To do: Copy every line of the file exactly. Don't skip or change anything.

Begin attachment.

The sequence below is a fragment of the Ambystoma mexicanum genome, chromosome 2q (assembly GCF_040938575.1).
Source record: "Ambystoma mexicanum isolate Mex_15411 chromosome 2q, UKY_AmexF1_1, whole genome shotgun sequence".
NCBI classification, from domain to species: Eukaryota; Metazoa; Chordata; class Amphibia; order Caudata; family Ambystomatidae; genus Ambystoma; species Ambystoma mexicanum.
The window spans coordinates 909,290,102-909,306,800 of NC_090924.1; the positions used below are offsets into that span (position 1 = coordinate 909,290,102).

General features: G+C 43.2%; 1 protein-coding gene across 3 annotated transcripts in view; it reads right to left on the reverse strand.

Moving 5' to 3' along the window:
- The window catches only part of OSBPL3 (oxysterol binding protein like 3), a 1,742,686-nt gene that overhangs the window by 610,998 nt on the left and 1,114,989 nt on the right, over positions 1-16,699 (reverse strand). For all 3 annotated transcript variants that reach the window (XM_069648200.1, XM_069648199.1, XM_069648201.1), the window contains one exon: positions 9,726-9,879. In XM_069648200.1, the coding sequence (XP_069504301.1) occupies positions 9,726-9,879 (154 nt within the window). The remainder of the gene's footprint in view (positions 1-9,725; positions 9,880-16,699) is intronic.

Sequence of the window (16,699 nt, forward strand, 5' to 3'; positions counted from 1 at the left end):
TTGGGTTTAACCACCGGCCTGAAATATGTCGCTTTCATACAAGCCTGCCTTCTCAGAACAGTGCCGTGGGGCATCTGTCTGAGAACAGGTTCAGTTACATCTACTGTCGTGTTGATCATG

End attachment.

The sequence below is a fragment of the Ambystoma mexicanum genome, chromosome 2q (assembly GCF_040938575.1).
Source record: "Ambystoma mexicanum isolate Mex_15411 chromosome 2q, UKY_AmexF1_1, whole genome shotgun sequence".
NCBI classification, from domain to species: Eukaryota; Metazoa; Chordata; class Amphibia; order Caudata; family Ambystomatidae; genus Ambystoma; species Ambystoma mexicanum.
The window spans coordinates 909,290,102-909,306,800 of NC_090924.1; the positions used below are offsets into that span (position 1 = coordinate 909,290,102).

General features: G+C 43.2%; 1 protein-coding gene across 3 annotated transcripts in view; it reads right to left on the reverse strand.

Moving 5' to 3' along the window:
- The window catches only part of OSBPL3 (oxysterol binding protein like 3), a 1,742,686-nt gene that overhangs the window by 610,998 nt on the left and 1,114,989 nt on the right, over positions 1-16,699 (reverse strand). For all 3 annotated transcript variants that reach the window (XM_069648200.1, XM_069648199.1, XM_069648201.1), the window contains one exon: positions 9,726-9,879. In XM_069648200.1, the coding sequence (XP_069504301.1) occupies positions 9,726-9,879 (154 nt within the window). The remainder of the gene's footprint in view (positions 1-9,725; positions 9,880-16,699) is intronic.

Sequence of the window (16,699 nt, forward strand, 5' to 3'; positions counted from 1 at the left end):
TTGGGTTTAACCACCGGCCTGAAATATGTCGCTTTCATACAAGCCTGCCTTCTCAGAACAGTGCCGTGGGGCATCTGTCTGAGAACAGGTTCAGTTACATCTACTGTCGTGTTGATCATG